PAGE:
Even though three years have passed since 9/11, most political leaders have failed to seriously probe the implications of the horrific attacks.
One of the key questions that could have been asked following 9/11 is how the absence of certain international institutions helps engender conditions whereby groups and states resort to horrendous violence. Questions like this do not intend in any way to condone terrorism but rather to stimulate an investigation of how the creation and strengthening of international institutions might help prevent terrorism by providing non-violent alternatives through which people can channel their grievances. A few institutions of this kind already exist whereas others still need to be established.
One such institution is the International Court of Justice (ICJ) whose unequivocal ruling regarding Israel’s separation barrier was published on July 9th. The Palestinians presented their grievances to the Court and after extended deliberations the judges declared that Israel’s construction of the barrier in the Occupied Territories, including in and around East Jerusalem, is in violation of international law. The judges further stated that:
1) Israel is obligated to terminate its breaches of international law and therefore must cease the construction of the barrier;
2) Israel must dismantle the barrier that has already been built and repeal all legislative and regulatory acts relating thereto;
3) Israel must make reparation for all damage caused by the construction of the wall in the Territories;
4) The United Nations, and especially the General Assembly and the Security Council, should consider what further action is required in order to bring the illegal situation resulting from the construction of the wall to an end.
Last week, exactly two months after the unambiguous verdict was published, the Israeli daily Ha’aretz reported that Prime Minister Sharon decided to continue building the separation barrier deep inside Palestinian territory, thus defying the International Court. Sharon announced that the barrier will be built around Jewish settlement blocs located in the Palestinian West Bank — settlements like Ariel, Ma’aleh Adumin and Gush Etzion — regardless of the fact that the barrier’s construction will violate the basic rights of over 875,000 Palestinians, 38 percent of the West Bank population.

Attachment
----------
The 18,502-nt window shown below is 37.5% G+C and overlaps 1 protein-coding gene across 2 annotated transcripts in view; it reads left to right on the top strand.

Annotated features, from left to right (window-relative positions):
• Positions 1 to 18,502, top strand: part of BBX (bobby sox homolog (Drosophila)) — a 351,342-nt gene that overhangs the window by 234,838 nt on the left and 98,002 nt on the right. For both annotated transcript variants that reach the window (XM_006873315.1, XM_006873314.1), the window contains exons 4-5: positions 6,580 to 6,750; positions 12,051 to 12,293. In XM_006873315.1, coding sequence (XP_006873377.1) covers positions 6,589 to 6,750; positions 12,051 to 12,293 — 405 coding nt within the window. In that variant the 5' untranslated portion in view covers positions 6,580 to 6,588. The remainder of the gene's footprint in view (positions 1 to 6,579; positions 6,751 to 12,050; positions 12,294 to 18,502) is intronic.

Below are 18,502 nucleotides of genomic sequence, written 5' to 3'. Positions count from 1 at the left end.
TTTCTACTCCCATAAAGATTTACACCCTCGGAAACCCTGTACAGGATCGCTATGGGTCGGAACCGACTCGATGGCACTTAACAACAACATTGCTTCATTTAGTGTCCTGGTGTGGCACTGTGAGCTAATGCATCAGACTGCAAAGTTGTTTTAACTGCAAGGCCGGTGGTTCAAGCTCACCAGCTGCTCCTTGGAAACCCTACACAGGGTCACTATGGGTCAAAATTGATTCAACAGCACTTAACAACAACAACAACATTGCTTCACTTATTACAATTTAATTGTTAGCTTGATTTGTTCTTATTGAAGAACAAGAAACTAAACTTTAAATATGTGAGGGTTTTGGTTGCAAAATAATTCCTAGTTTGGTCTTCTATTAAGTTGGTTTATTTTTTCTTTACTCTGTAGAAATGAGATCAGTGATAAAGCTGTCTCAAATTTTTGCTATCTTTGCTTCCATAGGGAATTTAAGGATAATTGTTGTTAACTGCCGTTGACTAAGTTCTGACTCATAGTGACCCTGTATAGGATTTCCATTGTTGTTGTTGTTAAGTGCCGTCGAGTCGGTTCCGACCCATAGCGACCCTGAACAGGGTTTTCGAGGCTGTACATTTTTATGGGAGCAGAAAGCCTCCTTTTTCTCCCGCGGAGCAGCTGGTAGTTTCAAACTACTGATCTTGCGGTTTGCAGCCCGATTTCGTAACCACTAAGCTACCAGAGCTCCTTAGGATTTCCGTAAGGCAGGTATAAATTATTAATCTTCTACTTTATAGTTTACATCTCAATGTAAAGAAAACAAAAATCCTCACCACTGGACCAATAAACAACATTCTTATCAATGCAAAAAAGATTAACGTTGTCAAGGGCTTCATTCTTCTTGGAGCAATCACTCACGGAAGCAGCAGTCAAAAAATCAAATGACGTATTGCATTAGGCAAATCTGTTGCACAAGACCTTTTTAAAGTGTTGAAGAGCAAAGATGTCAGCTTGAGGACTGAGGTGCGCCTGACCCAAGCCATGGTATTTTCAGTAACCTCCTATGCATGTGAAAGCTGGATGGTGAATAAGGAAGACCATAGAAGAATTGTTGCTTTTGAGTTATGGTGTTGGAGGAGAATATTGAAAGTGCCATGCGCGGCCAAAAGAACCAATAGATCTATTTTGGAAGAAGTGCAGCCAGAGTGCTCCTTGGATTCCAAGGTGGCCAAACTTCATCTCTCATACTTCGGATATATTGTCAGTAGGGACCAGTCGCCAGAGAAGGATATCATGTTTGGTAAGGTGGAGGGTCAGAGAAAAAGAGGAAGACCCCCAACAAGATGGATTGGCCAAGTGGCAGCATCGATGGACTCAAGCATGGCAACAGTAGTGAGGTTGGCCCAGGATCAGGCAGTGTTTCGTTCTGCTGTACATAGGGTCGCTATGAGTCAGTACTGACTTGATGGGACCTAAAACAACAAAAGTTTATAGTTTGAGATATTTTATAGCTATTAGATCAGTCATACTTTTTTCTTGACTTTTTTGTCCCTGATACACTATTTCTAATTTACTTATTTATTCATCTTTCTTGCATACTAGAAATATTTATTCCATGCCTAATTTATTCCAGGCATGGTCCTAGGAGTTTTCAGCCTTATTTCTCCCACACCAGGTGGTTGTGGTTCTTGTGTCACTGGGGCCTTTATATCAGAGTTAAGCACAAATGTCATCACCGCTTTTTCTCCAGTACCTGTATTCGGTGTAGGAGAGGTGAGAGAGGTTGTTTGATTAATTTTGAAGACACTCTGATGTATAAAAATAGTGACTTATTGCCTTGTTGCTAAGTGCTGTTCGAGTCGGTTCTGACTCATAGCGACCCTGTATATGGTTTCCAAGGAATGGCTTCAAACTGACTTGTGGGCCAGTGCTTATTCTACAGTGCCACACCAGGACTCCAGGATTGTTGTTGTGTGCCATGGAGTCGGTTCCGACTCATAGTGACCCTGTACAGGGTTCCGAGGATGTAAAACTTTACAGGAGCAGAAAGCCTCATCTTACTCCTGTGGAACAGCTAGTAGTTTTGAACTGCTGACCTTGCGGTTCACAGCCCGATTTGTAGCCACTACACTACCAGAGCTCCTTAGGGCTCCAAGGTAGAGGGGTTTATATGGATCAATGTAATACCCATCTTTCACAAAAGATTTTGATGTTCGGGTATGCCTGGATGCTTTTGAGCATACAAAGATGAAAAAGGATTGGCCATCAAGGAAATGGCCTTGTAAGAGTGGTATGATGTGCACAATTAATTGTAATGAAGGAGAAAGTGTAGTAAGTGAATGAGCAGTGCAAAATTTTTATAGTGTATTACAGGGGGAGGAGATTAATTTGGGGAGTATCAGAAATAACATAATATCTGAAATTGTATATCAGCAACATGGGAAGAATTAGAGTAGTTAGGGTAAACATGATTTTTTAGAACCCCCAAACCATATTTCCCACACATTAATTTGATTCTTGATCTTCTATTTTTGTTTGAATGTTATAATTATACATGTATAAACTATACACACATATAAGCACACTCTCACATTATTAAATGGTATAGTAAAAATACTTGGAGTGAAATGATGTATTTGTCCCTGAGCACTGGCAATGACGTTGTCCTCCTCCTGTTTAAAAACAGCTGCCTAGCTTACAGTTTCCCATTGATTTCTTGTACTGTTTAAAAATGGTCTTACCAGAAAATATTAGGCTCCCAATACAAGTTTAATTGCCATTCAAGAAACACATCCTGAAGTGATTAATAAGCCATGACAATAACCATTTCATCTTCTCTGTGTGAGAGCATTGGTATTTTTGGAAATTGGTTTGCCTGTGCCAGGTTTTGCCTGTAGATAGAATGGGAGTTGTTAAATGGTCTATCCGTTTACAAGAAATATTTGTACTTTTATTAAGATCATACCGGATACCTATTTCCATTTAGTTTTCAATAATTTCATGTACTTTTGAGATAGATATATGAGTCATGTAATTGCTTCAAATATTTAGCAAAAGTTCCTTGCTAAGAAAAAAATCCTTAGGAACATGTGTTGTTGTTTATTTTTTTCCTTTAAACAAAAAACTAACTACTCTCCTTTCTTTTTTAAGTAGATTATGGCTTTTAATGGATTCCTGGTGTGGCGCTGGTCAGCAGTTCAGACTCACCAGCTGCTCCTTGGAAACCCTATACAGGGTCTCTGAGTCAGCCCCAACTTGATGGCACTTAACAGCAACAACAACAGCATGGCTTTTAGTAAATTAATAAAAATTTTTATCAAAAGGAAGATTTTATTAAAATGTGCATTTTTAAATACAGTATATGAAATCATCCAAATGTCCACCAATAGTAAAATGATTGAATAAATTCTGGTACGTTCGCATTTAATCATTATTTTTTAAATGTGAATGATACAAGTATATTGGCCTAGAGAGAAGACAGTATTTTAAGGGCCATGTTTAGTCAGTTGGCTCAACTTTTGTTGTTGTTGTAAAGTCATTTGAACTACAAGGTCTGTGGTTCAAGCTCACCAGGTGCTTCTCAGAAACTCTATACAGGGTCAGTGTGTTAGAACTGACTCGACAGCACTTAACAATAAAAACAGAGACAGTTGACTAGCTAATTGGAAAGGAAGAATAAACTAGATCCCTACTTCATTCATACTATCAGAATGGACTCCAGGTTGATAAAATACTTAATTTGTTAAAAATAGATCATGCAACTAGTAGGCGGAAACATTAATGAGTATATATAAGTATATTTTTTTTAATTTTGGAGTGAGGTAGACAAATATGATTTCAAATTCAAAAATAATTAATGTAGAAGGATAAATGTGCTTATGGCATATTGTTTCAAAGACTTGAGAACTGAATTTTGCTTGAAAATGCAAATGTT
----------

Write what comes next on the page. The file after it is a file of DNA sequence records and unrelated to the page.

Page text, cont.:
As if to make matters clear, the Israeli military began assembling the concrete slates in A-Ram, which sprawls across the northern border of Jerusalem. Ultimately, A-Ram’s 60,000 Palestinian residents, the majority of whom have Israeli identity cards, will be surrounded by a wall and live in a ghetto of sorts. They will be cut-off from their jobs, medical care will not be accessible, and children will be unable to reach schools.
While sovereign states tend to resist the enforcement of international law in territories under their control, Sharon is, nonetheless, making a critical mistake by refusing to comply with the ICJ’s ruling. The U.S. and several other countries, in turn, are making just as serious a mistake by supporting his actions.
The crux of the matter is that by disregarding the ruling, the international community is undermining the legitimacy of the ICJ, the very Court which was established in the wake of the world’s revulsion at the crimes perpetrated against Jews and other minorities. It was, after all, the Holocaust which led the international community to realize the urgency of creating a judicial body that could judge unlawful actions carried out by sovereign states against people living within their territory and under their jurisdiction.
By undermining the ICJ, Sharon is not merely ignoring the lessons learned from the tragic history of the Jews, but is also undercutting the Court’s vital role as an impartial mediator in the international realm. The world’s leaders are silently watching him do so, even though in a post 9/11 world it is precisely these kinds of institutions that need to be strengthened; military-might, as the past few years have so clearly proven, will not curb the escalating employment of violence.
Neve Gordon teaches politics at Ben-Gurion University, Israel. He is currently a visiting scholar at the Human Rights Center and Center for Middle Eastern Studies at the University of California, Berkeley. His book From the Margins of Globalization: Critical Perspectives on Human Rights is scheduled to appear next month (Rowman and Littlefield). He can be reached at [email protected]